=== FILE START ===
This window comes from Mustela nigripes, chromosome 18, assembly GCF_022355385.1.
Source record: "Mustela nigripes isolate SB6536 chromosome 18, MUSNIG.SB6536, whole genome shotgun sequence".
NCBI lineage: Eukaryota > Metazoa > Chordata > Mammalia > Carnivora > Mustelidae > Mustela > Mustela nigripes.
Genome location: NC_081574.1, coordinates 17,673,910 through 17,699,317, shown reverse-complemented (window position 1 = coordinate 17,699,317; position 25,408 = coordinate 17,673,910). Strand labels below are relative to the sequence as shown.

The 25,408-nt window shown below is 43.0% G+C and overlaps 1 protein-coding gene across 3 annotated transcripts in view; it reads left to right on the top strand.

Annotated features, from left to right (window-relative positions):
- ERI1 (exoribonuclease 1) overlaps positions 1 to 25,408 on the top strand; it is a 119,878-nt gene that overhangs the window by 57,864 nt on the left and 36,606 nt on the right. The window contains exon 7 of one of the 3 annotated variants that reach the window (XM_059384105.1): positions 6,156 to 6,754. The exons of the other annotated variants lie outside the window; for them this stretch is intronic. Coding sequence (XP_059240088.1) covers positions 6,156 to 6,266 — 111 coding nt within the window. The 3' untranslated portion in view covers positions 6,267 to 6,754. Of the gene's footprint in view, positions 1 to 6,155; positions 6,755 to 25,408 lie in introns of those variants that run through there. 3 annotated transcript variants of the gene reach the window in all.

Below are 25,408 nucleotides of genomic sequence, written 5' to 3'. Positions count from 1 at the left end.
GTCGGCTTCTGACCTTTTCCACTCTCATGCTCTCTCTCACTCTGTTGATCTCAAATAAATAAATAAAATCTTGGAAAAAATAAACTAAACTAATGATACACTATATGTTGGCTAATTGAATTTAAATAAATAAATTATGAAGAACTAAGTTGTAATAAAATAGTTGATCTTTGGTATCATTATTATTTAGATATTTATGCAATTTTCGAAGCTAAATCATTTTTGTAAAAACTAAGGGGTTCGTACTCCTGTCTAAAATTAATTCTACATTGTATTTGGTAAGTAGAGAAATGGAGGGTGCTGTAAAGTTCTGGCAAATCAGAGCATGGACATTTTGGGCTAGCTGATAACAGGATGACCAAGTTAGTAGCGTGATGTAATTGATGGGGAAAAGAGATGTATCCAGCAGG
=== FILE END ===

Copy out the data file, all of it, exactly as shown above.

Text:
This window comes from Mustela nigripes, chromosome 18, assembly GCF_022355385.1.
Source record: "Mustela nigripes isolate SB6536 chromosome 18, MUSNIG.SB6536, whole genome shotgun sequence".
NCBI lineage: Eukaryota > Metazoa > Chordata > Mammalia > Carnivora > Mustelidae > Mustela > Mustela nigripes.
Genome location: NC_081574.1, coordinates 17,673,910 through 17,699,317, shown reverse-complemented (window position 1 = coordinate 17,699,317; position 25,408 = coordinate 17,673,910). Strand labels below are relative to the sequence as shown.

The 25,408-nt window shown below is 43.0% G+C and overlaps 1 protein-coding gene across 3 annotated transcripts in view; it reads left to right on the top strand.

Annotated features, from left to right (window-relative positions):
- ERI1 (exoribonuclease 1) overlaps positions 1 to 25,408 on the top strand; it is a 119,878-nt gene that overhangs the window by 57,864 nt on the left and 36,606 nt on the right. The window contains exon 7 of one of the 3 annotated variants that reach the window (XM_059384105.1): positions 6,156 to 6,754. The exons of the other annotated variants lie outside the window; for them this stretch is intronic. Coding sequence (XP_059240088.1) covers positions 6,156 to 6,266 — 111 coding nt within the window. The 3' untranslated portion in view covers positions 6,267 to 6,754. Of the gene's footprint in view, positions 1 to 6,155; positions 6,755 to 25,408 lie in introns of those variants that run through there. 3 annotated transcript variants of the gene reach the window in all.

Below are 25,408 nucleotides of genomic sequence, written 5' to 3'. Positions count from 1 at the left end.
GTCGGCTTCTGACCTTTTCCACTCTCATGCTCTCTCTCACTCTGTTGATCTCAAATAAATAAATAAAATCTTGGAAAAAATAAACTAAACTAATGATACACTATATGTTGGCTAATTGAATTTAAATAAATAAATTATGAAGAACTAAGTTGTAATAAAATAGTTGATCTTTGGTATCATTATTATTTAGATATTTATGCAATTTTCGAAGCTAAATCATTTTTGTAAAAACTAAGGGGTTCGTACTCCTGTCTAAAATTAATTCTACATTGTATTTGGTAAGTAGAGAAATGGAGGGTGCTGTAAAGTTCTGGCAAATCAGAGCATGGACATTTTGGGCTAGCTGATAACAGGATGACCAAGTTAGTAGCGTGATGTAATTGATGGGGAAAAGAGATGTATCCAGCAGG